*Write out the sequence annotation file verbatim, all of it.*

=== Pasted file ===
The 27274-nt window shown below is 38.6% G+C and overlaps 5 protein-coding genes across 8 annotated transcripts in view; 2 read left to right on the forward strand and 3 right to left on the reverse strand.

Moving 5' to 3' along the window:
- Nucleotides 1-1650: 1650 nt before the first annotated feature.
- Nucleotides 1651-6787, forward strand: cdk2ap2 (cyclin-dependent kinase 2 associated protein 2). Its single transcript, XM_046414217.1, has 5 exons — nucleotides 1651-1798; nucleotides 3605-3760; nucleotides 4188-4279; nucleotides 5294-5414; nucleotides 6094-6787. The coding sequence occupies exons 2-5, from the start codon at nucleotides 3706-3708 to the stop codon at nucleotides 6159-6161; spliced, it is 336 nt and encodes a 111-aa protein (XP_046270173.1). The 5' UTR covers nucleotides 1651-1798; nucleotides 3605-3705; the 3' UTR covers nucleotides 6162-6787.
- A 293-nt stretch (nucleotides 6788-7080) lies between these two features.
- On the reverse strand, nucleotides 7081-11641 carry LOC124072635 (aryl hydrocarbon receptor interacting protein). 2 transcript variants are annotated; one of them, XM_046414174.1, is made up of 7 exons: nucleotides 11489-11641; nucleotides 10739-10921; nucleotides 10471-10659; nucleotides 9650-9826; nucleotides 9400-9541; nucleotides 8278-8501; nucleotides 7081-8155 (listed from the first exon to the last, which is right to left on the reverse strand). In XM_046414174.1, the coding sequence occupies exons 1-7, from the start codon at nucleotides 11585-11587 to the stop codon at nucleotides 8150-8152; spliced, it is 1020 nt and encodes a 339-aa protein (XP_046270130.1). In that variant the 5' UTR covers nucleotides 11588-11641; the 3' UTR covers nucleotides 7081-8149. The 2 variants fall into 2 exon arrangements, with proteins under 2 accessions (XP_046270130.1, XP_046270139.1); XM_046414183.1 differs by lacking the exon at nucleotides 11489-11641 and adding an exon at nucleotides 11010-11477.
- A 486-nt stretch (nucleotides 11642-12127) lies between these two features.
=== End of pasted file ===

The 27274-nt window shown below is 38.6% G+C and overlaps 5 protein-coding genes across 8 annotated transcripts in view; 2 read left to right on the forward strand and 3 right to left on the reverse strand.

Moving 5' to 3' along the window:
- Nucleotides 1-1650: 1650 nt before the first annotated feature.
- Nucleotides 1651-6787, forward strand: cdk2ap2 (cyclin-dependent kinase 2 associated protein 2). Its single transcript, XM_046414217.1, has 5 exons — nucleotides 1651-1798; nucleotides 3605-3760; nucleotides 4188-4279; nucleotides 5294-5414; nucleotides 6094-6787. The coding sequence occupies exons 2-5, from the start codon at nucleotides 3706-3708 to the stop codon at nucleotides 6159-6161; spliced, it is 336 nt and encodes a 111-aa protein (XP_046270173.1). The 5' UTR covers nucleotides 1651-1798; nucleotides 3605-3705; the 3' UTR covers nucleotides 6162-6787.
- A 293-nt stretch (nucleotides 6788-7080) lies between these two features.
- On the reverse strand, nucleotides 7081-11641 carry LOC124072635 (aryl hydrocarbon receptor interacting protein). 2 transcript variants are annotated; one of them, XM_046414174.1, is made up of 7 exons: nucleotides 11489-11641; nucleotides 10739-10921; nucleotides 10471-10659; nucleotides 9650-9826; nucleotides 9400-9541; nucleotides 8278-8501; nucleotides 7081-8155 (listed from the first exon to the last, which is right to left on the reverse strand). In XM_046414174.1, the coding sequence occupies exons 1-7, from the start codon at nucleotides 11585-11587 to the stop codon at nucleotides 8150-8152; spliced, it is 1020 nt and encodes a 339-aa protein (XP_046270130.1). In that variant the 5' UTR covers nucleotides 11588-11641; the 3' UTR covers nucleotides 7081-8149. The 2 variants fall into 2 exon arrangements, with proteins under 2 accessions (XP_046270130.1, XP_046270139.1); XM_046414183.1 differs by lacking the exon at nucleotides 11489-11641 and adding an exon at nucleotides 11010-11477.
- A 486-nt stretch (nucleotides 11642-12127) lies between these two features.